Hideo Hiraoka, vice minister of Japan’s cabinet office, announced the beginning of the disposal of thousands of left-over weapons at a ceremony in east China’s Nanjing city, Xinhua news agency said.
“Today’s move marks a new phase in the disposal of abandoned chemical weapons in China, in which the work has shifted from excavation and recovery to destruction,” the report quoted Hiraoka as saying.
“This is the result of years of efforts made by Japanese and Chinese authorities, and will have far-reaching effects on the bilateral relationship.”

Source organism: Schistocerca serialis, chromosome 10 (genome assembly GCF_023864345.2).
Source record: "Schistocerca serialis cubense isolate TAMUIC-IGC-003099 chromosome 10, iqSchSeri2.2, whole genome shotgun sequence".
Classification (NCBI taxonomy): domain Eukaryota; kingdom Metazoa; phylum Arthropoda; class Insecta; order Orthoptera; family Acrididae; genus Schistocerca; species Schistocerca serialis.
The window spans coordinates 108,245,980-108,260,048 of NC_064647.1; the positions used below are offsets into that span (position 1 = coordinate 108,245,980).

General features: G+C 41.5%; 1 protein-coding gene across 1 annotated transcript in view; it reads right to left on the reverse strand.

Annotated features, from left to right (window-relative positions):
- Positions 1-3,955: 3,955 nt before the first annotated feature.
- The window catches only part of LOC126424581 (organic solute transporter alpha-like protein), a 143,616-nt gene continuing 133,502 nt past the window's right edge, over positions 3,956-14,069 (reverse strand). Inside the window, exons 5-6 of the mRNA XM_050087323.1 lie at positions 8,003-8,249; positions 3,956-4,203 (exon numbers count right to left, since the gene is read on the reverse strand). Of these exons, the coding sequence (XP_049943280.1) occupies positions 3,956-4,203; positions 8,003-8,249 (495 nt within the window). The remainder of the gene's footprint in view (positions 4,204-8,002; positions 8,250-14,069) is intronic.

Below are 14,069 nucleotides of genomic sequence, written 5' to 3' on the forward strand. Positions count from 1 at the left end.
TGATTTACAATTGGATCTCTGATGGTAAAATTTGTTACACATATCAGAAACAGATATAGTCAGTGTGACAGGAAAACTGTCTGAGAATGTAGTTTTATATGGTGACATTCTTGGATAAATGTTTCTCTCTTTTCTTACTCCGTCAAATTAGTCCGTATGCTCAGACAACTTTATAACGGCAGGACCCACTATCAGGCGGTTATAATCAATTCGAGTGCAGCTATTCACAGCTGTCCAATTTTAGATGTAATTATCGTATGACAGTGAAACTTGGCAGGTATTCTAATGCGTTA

Japan is responsible for the destruction of the weapons, as a signatory to the UN Chemical Weapons Convention, the report said.
Tokyo and Beijing have agreed that up to 400,000 chemical weapons, left in China as Japan surrendered and withdrew, remain in the country although the figure has long been the subject of debate.
Most of the weapons were located in northeast China, but caches of chemical bombs have been found in numerous places occupied by Japanese armies, Japanese diplomats in Beijing said.
Beijing has been pressing Japan to work faster on the issue. Over 2,000 Chinese citizens have been injured or killed by leftover Japanese chemical munitions since the end of the war, Xinhua said earlier.
Such mishaps invariably lead to a resurgence of anti-Japanese sentiment in China, where lingering anger over Japan’s wartime past routinely sours relations.
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